Despite millions of dollars spent on separated bike lanes on the Burrard Bridge cyclist account for only 5% of bridge crossings.
City of Vancouver claims that cars make Point Grey Road dangerous for cyclists.
Cyclists do not appear to care about safety as they use this commuter route for bicycle racing in everyday traffic.
Despite all the money poured by Vision Mayor Robertson and all the hype feverishly pitched by Vision Councillor Meggs there are no increases in cycling volumes on high profile bike routes.
Review of the City of Vancouver Downtown Separated Bicycle Lanes Status Report released this July shows that cycling volumes on most established separated bike routes are flat to declining.
source: City of Vancouver, Downtown Separated Bicycle Lanes Status Report, Summer 2011, Appendix A
Vancouver taxpayers are being fed arrogant hype claiming increases in cycling as a result of separated bike lanes being installed while City’s own data shows decreases in cycling on main cycling routes like Burrard Bridge or the Ontario Bike Route.
Ontario Bike Route is a popular bike route in Vancouver running north/south through the heart of the City. Comparing spring and summer months of 2009 and 2010 shows a 15% decline in cycling along that cycling route.
In 5 out of six months there was a reduction in cycling. Spring months show double-digit drops in cycling exceeding 30% in April of 2010 when compared to 2009.
Local media brings to light an ICBC report
showing that Vancouver commuters
– travelling by bus, in a taxi, carrying deliveries or in private cars – are getting injured more frequently after segregated bike lanes were introduced
. Over the four year period before bike lanes were installed, there were nearly 150 accidents a year resulting in about 50 casualties a year. Since the bike lanes were installed, more than 60 commuters are injured every year. This represents a 31% and a 20% increase in accident casualties in 2009 and 2010 respectively
Getting used to the new layout is not the answer. A full year after segregated bike lanes were installed, in the second half of 2010, there were still 25% more accidents than in the years leading up to the installation of segregated bike lanes.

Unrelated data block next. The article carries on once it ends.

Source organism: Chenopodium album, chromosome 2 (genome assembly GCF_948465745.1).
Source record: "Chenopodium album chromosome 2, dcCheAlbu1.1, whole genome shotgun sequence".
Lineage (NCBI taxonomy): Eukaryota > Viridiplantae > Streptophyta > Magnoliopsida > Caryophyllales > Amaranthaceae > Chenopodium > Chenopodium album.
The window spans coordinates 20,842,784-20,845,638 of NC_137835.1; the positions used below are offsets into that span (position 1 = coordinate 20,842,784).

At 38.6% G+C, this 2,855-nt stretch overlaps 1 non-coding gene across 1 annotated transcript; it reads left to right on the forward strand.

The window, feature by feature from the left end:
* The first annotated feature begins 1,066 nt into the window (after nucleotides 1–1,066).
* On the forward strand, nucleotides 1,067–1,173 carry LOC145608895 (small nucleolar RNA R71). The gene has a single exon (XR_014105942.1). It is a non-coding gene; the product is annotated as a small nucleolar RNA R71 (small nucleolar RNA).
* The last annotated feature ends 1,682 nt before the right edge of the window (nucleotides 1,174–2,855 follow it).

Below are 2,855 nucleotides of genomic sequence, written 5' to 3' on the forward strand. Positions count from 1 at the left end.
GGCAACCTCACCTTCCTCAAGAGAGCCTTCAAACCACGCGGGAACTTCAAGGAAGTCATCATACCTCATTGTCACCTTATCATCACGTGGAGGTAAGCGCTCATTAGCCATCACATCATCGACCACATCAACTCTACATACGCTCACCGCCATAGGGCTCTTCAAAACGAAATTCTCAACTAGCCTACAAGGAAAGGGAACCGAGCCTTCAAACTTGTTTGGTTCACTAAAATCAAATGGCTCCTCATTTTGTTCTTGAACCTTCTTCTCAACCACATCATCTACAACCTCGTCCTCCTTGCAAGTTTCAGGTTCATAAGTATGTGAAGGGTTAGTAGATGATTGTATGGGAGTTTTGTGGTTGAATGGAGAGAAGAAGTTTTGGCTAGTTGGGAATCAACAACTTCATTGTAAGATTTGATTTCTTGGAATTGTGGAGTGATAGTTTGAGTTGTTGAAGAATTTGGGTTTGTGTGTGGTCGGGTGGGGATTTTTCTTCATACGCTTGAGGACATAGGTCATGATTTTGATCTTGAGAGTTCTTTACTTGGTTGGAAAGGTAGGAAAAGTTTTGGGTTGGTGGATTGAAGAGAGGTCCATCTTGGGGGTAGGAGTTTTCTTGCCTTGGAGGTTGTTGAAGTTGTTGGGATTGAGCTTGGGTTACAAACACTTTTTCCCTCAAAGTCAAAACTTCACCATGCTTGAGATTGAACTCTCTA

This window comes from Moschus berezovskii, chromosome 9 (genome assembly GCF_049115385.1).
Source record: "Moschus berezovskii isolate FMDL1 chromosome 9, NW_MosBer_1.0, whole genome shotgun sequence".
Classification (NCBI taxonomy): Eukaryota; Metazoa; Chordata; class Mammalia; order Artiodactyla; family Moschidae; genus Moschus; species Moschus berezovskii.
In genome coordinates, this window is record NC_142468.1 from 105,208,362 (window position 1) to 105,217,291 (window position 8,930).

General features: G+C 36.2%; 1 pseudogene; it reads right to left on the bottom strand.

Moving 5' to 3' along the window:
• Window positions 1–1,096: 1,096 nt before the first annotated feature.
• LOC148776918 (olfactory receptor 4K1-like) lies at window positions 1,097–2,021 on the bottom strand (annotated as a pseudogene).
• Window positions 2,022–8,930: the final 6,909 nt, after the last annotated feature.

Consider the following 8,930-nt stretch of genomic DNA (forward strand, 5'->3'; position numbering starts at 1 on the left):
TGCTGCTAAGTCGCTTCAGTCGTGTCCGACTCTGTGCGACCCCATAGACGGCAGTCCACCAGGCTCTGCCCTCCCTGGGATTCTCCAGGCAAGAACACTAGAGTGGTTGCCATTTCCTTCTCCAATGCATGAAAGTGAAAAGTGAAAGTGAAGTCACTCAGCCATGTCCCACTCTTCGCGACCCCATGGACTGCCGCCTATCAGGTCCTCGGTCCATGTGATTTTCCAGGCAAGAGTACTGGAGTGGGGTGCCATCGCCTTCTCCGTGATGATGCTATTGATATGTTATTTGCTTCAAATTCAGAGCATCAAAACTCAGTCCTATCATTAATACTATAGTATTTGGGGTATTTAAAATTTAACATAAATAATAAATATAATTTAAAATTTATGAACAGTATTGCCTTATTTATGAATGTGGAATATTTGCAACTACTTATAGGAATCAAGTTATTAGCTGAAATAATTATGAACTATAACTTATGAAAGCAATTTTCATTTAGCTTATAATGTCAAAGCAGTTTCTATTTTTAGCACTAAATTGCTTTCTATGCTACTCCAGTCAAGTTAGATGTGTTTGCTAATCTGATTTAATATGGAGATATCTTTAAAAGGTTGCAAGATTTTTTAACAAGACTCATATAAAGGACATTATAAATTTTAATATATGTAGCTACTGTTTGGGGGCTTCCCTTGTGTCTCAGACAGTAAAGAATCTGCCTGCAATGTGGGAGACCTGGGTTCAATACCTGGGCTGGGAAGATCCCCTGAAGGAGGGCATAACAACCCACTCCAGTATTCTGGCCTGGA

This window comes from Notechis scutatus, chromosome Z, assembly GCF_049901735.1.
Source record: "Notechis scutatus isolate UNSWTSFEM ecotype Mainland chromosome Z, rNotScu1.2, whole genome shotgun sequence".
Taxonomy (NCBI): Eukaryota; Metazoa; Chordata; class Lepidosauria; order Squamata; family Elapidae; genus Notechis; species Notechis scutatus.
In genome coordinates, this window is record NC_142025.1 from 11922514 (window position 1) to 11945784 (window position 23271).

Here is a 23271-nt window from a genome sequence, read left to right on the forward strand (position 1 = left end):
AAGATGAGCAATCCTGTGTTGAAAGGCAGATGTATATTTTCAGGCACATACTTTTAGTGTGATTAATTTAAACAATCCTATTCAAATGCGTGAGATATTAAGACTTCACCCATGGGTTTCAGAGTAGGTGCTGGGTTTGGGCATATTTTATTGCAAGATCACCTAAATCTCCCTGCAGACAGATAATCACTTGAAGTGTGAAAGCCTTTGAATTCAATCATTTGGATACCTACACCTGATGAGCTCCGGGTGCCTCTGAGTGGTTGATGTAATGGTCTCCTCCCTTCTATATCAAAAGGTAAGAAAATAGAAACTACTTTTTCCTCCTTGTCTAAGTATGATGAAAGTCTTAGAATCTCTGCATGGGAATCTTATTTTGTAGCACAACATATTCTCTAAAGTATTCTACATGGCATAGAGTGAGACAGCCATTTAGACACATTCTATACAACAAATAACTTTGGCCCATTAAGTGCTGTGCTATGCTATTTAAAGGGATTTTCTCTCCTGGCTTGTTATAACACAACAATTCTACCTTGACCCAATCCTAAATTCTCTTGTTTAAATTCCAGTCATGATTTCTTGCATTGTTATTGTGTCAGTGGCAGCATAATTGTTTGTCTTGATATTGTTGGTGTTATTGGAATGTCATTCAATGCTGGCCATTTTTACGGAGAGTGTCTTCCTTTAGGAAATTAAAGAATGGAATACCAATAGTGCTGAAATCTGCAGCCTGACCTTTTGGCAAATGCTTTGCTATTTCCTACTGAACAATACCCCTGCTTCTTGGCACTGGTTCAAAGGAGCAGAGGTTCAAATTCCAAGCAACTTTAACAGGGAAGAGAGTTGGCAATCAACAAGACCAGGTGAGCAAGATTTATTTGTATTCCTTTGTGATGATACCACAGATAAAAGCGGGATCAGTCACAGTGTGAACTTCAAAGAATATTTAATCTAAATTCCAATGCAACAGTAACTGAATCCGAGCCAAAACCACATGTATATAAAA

Local papers contradict Vision propaganda that separated bike lanes are accepted in Vancouver.
Vancouver Courier writes that more than five in ten Vancouverites want bike lanes out of Hornby Street and only one in four supports the trial.
It is not surprising considering an increase in accidents on Burrard and Pacific after bicycle lanes were installed there.
As Vancouver commuters are stuck in traffic jams created by the cycling visionaries at City Hall
who have carved up major streets to install virtually empty bicycle lanes
, they might be tempted to get on a bike and head downtown.
Unfortunately, downtown is out of cycling range for an average Vancouver commuter
. BC Cycling Coalition reports (on page 15) that an average cycling trip is 3.2 km
, the distance from Robson Square to theVancouver City Hall, while the majority of Vancouver commuters live further away.
If good old fashioned pedal power is too onerous, a plausible alternative might seem to be the electric bike. Lured by the promise of zero emissions and no operating costs, a commuter may be tempted to hand over more than two thousand dollars for the chance to laugh at the suckers in their Honda Civics that pay 7 cents a kilometer in fuel costs (according to Yahoo Autos).
However, in reading the fine print one may suffer an electric shock. Electric bike batteries last less than 15,000 km and cost a thousand dollars to replace. Simple math tells one that a dollar for every 15 kilometers travelled on your electric bike, or 6.7 cents per kilometer, is virtually the same amount as the fuel cost to commuters in their Honda Civics. Even ignoring the fact that Civic commuters can accomodate 5 passengers, easily reach destinations more than 20 kilometers away and refuel their vehicles in minutes rather than the 4 hours every day needed to recharge an electric bike, it is obvious that there is no such thing as a free ride.
Unlike Mayor Robertson
and the bobbing heads in his chamber that are blowing millions on bike lanes by removing funding from libraries, parks and essential services, a sensible person examines the costs involved.